Hyponatremia and long-term outcomes in chronic heart failure--an observational study from the Duke Databank for Cardiovascular Diseases.

Journal Article (Journal Article)

BACKGROUND: Hyponatremia is a well known predictor of short-term outcomes in heart failure (HF); however, its impact on long-term survival in HF patients with systolic dysfunction is not well established. METHODS AND RESULTS: Using the Duke Databank for Cardiovascular Diseases, we identified 1,045 patients with HF and systolic dysfunction undergoing cardiac catheterization from January 2000 through December 2008. The effect of hyponatremia as independent predictor of all-cause death and cardiovascular death/rehospitalization was examined using a multivariable Cox proportional regression model. Hyponatremia was present in 107/1,045 patients (10.2%). Hyponatremic patients were older, more likely to be anemic, with higher heart rate and levels of blood urea nitrogen, lower blood pressure, and more severe HF. Using an unadjusted analysis, hyponatremia was associated with higher risk of all-cause death (hazard ratio [HR] 1.89, 95% confidence interval [CI] 1.44-2.49; P < .0001) and of cardiovascular death/rehospitalization (HR 1.40, 95% CI 1.11-1.77; P = .005) at 4.5 years. When entered into a multivariable Cox model, hyponatremia remained significant for all-cause death (HR 1.42, 95% CI 1.07-1.88) and for cardiovascular death/rehospitalization (HR 1.45, 95% CI 1.14-1.86). CONCLUSIONS: Hyponatremia is relatively common in HF patients with LV dysfunction and is independently associated with increased risk of all-cause mortality and cardiovascular mortality/rehospitalization.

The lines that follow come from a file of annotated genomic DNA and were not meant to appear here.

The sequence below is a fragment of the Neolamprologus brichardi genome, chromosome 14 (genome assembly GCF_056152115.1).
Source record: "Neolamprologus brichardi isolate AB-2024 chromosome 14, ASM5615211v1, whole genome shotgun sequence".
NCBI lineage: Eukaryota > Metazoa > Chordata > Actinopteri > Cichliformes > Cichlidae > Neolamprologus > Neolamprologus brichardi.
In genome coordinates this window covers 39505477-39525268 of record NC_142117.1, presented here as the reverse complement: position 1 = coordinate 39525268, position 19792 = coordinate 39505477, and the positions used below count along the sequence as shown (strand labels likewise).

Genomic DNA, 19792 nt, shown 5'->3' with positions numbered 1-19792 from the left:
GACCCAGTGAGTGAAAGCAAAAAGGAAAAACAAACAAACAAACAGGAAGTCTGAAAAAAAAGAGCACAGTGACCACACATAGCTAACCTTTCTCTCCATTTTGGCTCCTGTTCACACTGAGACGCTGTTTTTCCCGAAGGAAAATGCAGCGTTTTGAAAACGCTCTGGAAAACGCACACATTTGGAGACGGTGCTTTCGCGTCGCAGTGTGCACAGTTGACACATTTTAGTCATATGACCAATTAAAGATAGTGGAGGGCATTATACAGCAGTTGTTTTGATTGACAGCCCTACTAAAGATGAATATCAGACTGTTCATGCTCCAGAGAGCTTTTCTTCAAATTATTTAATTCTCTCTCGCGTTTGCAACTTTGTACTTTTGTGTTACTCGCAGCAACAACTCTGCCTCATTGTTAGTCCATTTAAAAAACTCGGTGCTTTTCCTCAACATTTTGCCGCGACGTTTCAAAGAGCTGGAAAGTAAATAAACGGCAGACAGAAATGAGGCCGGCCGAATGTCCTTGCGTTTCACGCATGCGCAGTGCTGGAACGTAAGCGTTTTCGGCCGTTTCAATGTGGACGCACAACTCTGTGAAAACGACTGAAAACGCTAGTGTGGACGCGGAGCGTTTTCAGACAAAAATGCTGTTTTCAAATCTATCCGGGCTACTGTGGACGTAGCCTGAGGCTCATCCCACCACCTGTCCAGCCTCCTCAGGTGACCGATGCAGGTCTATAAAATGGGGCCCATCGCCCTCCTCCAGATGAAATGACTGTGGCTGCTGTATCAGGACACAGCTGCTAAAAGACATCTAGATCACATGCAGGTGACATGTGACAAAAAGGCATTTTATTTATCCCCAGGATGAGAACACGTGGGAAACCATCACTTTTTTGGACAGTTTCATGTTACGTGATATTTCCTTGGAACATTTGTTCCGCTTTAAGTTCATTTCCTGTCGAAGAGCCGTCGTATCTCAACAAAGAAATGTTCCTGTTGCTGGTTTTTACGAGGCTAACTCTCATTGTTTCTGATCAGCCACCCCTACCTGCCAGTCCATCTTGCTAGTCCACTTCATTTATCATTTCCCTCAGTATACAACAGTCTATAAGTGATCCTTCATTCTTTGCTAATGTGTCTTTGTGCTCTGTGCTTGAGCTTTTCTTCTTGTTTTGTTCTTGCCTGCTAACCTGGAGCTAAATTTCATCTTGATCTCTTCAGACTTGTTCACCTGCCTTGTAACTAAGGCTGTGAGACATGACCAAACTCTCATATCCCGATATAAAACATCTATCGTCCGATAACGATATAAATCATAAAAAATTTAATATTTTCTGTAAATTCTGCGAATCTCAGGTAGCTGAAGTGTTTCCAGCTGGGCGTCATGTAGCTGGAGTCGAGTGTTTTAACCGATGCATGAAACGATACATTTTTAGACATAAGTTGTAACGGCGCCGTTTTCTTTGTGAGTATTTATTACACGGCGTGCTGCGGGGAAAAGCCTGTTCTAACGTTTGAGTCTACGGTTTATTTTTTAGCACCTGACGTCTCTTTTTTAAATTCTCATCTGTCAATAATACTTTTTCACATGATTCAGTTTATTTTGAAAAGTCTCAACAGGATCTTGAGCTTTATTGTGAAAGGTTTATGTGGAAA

Full Text

Duke Authors

Cited Authors

  • Bettari, L; Fiuzat, M; Shaw, LK; Wojdyla, DM; Metra, M; Felker, GM; O'Connor, CM

Published Date

  • January 2012

Published In

Volume / Issue

  • 18 / 1

Start / End Page

  • 74 - 81

PubMed ID

  • 22196845

Electronic International Standard Serial Number (EISSN)

  • 1532-8414

Digital Object Identifier (DOI)

  • 10.1016/j.cardfail.2011.09.005


  • eng

Conference Location

  • United States